Eminem: The Marshall Mathers LP 2 (take two)

Eminem's revisitation to his most accomplished album is a recipe for disaster that somehow turns into a pleasant surprise worthy of being called a sequel.

The Marshall Mathers LP 2

Arist: Eminem
Label: Aftermath
US Release Date: 2013-11-05
UK Release Date: 2013-11-05
Artist site

Fans plead with Eminem year after year to return to his prime form. While his albums still sell and his singles still top the charts, his hardcore fans recognize that this isn’t the same rapper that they grew up on. Not since the release of The Eminem Show back in 2002 has an Eminem album truly satisfied in the public eye. While Eminem gives the impression that he’s all but entirely disconnected from society, he seems all too cognizant of his constant criticisms.

By creating a sequel to his most popular album ever, Eminem opens the door for disaster. Thirteen years removed from his genre-transcending classic, Marshall digs up an old grave in hopes of recapturing some of that mystique. Now, given that the past decade of Eminem releases bear no resemblance to the sound of the original Marshall Mathers LP, fans had good reason to fear that Eminem would tarnish the legacy of the original with an unwarranted sequel.

Eminem foresees this criticism and brings up the question himself on the album’s opener. “I'm the bad guy who makes fun of people that die / And hey, here's a sequel to my Mathers LP / Just to try to get people to buy / How's this for publicity stunt? This should be fun." Leave it to Eminem to completely defy expectations. The opening track, “Bad Guy”, is one of the most awe-inspiring pieces of storytelling in hip-hop in quite some time. I’d love to go more in depth, but at the risk of ruining the surprise for those who haven’t yet heard it, I’ll just leave it at that. While it’s a phenomenal track in any regard, full appreciation requires you to have been an Eminem fan at some point in your life, which is the overlying tale of The Marshall Mathers LP 2.

The singles leading up to The Marshall Mathers LP 2 gave out all the wrong signals. The worst fears were seemingly confirmed before our eyes, as single after single hinted that Eminem’s upcoming album would sound more like a sequel to Recovery rather than a follow-up to The Marshall Mathers LP as it was being advertised. “Survival” is another generic, uplifting stadium anthem that sounds like a Recovery leftover. “The Monster” does everything right to guarantee enough success on the pop charts to rival Eminem’s last collaboration with Rihanna, but it does everything wrong for those not wanting another formulaic pop song from the Detroit rapper. The singles gave the impression that MMLP2 would be full of the same pandering that plagued Eminem’s last solo effort to the point of not even sounding like an Eminem album.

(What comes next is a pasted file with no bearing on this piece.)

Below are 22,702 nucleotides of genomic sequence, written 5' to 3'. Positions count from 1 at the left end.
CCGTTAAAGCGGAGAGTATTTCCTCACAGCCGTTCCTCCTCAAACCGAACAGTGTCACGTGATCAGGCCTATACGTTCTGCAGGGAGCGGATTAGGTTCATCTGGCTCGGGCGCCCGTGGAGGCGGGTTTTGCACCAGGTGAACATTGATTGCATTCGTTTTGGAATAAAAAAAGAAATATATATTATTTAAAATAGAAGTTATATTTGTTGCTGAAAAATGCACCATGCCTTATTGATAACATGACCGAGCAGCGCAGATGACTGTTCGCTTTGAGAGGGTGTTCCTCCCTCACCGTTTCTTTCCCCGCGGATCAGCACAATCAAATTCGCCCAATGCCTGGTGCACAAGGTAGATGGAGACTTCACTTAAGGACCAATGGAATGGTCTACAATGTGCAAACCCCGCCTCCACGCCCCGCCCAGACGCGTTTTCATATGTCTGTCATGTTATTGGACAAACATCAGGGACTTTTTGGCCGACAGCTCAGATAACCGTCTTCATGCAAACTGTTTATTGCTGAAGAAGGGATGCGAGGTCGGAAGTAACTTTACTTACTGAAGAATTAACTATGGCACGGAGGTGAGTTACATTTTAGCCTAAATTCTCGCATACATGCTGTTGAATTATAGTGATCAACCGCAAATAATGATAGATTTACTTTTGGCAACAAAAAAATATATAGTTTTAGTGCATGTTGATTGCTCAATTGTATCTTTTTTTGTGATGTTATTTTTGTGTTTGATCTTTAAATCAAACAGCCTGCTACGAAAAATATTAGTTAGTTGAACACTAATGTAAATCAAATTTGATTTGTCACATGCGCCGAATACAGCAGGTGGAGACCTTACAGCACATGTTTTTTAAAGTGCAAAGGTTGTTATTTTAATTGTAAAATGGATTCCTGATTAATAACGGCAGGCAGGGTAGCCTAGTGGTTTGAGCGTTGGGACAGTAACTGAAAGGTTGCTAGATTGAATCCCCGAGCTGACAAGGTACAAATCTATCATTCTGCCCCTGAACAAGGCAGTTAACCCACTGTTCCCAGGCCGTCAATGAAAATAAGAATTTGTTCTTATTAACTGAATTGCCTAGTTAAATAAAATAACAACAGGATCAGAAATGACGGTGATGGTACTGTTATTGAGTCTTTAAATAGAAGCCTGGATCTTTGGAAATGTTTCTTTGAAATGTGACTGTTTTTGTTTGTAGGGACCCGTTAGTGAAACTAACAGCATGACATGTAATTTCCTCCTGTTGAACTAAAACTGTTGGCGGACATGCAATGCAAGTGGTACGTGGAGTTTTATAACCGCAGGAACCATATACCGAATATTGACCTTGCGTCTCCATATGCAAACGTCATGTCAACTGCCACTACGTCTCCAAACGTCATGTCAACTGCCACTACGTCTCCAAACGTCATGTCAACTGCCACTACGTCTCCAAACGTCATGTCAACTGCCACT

Thankfully, the singles end up being the album’s low points. “Survival” and “The Monster” in particular stick out like a miniskirt in a monastery in the way that “The Real Slim Shady” and “Bitch Please II” did on part 1, except those were at least good songs when isolated. The Rick Rubin-produced “Berzerk” pays homage to old-school rap of the ‘80s while at the same time serving as the album’s quirky single. “Rap God” doesn’t particularly fit the bill, either. However, overlooking this lyrical miracle display’s positioning is easy when you stop and admire how impressive the rapping itself is. There aren’t many rappers, if any, who could systematize words in this particular way while seamlessly alternating flows at any given moment.

What keeps Eminem relevant after all these years is that he is willing to take chances. When “Love Game” was spotted on the tracklist, we all assumed that it would be a back-and-forth lyrical competition between Eminem and Kendrick Lamar. While that is actually the exact result we hoped for, the two ventured outside the box and came up with something completely different, showcasing a side of the two rappers we really haven’t seen before. Eminem also isn’t afraid to take chances when it comes to singing his own hooks. It’s no secret that Eminem doesn’t have the most appealing vocal chords, but there’s something about it that adds another layer of depth to his music. The passion is always there with Em, and it makes his songs feel that much more personal. That’s what makes it disappointing when he decides to get a generic female vocalist time and time again to churn out an uninspired hook, which The Marshall Mathers LP 2 has just a few too many of.

The Marshall Mathers LP 2 may not be a true sequel to the first, sonically. However, in concept the title is clearly fitting. Em revisits themes and ideas, recalls lines, rediscovers emotions, and even continues a skit from the first. The recollections of the old Slim Shady take advantage of nostalgia, but it works. Some parts of the album are pure fan service and it’s hard to complain that there’s too much of it. It’s just so satisfying to hear simple touches like “six minutes Slim Shady you’re on” to Eminem going to Burger King and having someone spit in his onion rings. There are countless references to old Eminem material, including subtle allusions within the lyrics and flat out re-visitations to past subjects, such as “Brainless” being an obvious successor to “Brain Damage”.